Porches: “He did more than 60 versions of this painting, and I relate to the obsessiveness there, trying to get it perfect. And I read that he was really torn up about painting, which in the Quaker religion was maybe considered kind of frivolous, but he loved it so much that he kind of turned it into this penance, like a very repetitive practice —”

Blackbird Spyplane: Right, like monks who spend years copying sacred texts by hand…

Porches: “I relate to that — feeling guilty, from time to time, as an artist: Am I actually contributing anything? Is it work? Is it just some psychotic blessing I happened upon? And even if you don’t know the backstory here, you look at these paintings and you can see they’re hyper-emotional and kind of tortured and peaceful at the same time. Like, all the animals aren’t looking at each other, they’re staring right at you — or staring at Hicks as he paints them.

Blackbird Spyplane: Yeah and their gazes are really intense. Also, the encounter in the background is so charged — we know where the “treaties” between pilgrims and Native Americans wound up heading, but there’s a kind of alternate moment of utopian possibility captured here…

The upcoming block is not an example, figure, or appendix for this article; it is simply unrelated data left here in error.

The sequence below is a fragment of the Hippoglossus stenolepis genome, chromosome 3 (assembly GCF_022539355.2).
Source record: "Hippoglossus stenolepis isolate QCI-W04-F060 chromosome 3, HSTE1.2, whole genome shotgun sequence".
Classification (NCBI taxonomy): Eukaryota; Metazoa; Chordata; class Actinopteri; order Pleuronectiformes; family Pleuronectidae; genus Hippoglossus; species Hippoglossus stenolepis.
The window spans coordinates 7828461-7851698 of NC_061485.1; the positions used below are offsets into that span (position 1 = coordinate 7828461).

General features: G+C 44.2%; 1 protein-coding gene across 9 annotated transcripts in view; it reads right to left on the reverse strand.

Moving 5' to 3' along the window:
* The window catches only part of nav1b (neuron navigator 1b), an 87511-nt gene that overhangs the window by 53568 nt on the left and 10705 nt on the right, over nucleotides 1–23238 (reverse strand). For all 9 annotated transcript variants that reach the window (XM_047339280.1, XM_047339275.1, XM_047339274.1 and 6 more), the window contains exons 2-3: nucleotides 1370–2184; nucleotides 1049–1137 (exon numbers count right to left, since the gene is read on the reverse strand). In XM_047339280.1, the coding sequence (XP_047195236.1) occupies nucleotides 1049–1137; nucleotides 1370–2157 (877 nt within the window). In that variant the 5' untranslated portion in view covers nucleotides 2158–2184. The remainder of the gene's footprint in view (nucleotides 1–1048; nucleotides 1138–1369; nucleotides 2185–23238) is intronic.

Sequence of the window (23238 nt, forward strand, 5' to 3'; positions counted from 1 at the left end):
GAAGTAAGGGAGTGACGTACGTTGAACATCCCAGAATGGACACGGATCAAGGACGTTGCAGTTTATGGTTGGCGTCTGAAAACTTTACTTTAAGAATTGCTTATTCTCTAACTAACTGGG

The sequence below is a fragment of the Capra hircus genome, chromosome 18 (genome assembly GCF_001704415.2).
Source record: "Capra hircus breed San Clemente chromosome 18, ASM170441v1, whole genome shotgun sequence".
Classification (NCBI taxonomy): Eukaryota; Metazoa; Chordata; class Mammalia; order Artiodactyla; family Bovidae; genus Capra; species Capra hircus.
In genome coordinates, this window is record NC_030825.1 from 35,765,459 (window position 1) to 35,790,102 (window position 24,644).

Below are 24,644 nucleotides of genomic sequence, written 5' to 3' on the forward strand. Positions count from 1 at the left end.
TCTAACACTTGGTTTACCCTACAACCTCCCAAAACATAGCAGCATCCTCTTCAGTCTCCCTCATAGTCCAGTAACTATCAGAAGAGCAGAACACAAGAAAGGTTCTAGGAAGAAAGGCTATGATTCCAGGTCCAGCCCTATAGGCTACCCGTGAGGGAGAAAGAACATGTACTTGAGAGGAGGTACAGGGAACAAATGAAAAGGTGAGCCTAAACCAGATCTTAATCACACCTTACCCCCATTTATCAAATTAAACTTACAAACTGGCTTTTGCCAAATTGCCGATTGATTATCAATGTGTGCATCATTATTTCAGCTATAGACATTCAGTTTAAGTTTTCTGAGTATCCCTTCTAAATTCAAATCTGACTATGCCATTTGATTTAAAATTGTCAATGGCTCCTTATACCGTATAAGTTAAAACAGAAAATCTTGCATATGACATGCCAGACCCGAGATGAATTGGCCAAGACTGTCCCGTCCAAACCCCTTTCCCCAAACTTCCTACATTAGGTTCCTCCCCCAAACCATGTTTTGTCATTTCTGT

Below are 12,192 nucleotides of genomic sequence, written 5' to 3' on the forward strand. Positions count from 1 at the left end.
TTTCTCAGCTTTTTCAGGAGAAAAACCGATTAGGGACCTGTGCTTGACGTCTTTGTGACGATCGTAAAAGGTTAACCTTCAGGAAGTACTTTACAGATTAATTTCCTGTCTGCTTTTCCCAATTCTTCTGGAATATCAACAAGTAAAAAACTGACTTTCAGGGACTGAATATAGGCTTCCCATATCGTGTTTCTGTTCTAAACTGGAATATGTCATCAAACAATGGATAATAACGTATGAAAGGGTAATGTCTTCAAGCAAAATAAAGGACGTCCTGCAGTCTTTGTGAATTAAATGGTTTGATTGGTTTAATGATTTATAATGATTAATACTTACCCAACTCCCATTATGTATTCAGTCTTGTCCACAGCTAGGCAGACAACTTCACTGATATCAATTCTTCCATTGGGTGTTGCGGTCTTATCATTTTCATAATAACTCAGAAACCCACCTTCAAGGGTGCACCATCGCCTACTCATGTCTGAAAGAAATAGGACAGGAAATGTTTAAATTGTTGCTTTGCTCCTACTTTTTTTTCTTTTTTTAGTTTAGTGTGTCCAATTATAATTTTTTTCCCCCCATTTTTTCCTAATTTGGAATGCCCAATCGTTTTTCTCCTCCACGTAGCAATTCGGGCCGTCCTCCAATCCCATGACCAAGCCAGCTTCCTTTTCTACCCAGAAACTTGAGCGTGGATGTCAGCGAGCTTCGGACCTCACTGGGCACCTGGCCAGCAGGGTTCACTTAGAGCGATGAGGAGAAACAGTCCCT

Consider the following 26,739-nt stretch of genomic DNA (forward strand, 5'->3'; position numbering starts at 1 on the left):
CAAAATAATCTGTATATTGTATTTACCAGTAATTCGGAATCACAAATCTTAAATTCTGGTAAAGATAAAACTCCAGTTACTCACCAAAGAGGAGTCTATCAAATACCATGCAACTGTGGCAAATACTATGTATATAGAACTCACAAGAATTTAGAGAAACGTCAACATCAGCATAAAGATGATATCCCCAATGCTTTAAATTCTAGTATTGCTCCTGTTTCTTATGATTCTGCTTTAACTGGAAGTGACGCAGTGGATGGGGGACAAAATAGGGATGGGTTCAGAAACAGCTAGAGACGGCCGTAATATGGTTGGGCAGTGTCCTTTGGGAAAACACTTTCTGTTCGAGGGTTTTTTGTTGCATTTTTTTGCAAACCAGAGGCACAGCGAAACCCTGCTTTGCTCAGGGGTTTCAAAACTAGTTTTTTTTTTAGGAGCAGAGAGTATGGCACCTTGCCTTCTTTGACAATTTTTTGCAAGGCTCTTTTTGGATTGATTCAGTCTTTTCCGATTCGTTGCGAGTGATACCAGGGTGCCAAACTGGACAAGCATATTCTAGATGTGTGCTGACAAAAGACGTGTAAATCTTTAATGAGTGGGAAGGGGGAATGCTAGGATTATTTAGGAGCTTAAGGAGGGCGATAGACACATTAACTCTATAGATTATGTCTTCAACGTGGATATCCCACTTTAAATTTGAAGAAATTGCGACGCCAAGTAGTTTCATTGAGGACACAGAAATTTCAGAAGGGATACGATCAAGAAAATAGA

Porches: “100%. I remember this print hanging over our piano at home when I was 4, and when I moved out on my own, it’s the only thing I took, really. It feels good to have it around — like, whenever I go back to where I grew up, I see the curb and say, That’s where I launched my bike when I was 6. I can see myself out front, in a trippy way, and I think there’s that sort of feeling with this painting. I’ve looked at it through the same eyeballs my whole life, but in different places, and it’s still absorbing my thoughts, and I still notice new things about it.”

Blackbird Spyplane: And to close things out on the subjects of man-made animals with INTENSE gazes, what’s up with Tang & Rusty here ??

Porches: “It’s a similar thing: these are objects from my youth I’ve managed to hold on to. I’ll get real emotional if I look at Tang too long — his expression feels very human, not some goofy, over-the-top cute ‘stuffed animal’ face. I tore his arm off by mistake once so now it kind of droops down, and there’s different braids that people have done in his hair over the years.

Blackbird Spyplane: It’s amazing that you still have these. Every object we love has a piece of us in them, and when we lose something we love, I think there’s a part of us that goes away, too. Stuffed animals are a really potent example of that.

Porches: “It feels important to have a reference point, to help yourself remember that your life is longer than yesterday or the next day. It makes me feel less claustrophobic to have these little marks of how long my life has been, and where I’ve been, and how I’ve changed.

“I guess it’s kind of weird to still have a stuffed animal, but every time I put Tang away in a closet or something I’m like, Oh, you shouldn’t be there, you should come hang out.”

🌿 All Day Gentle Hold! is MAD GOOD and it’s coppable here (as vinyl, CD & download) and streamable all the places you’d expect.

🌿 Porches is on IG here, and his site is here.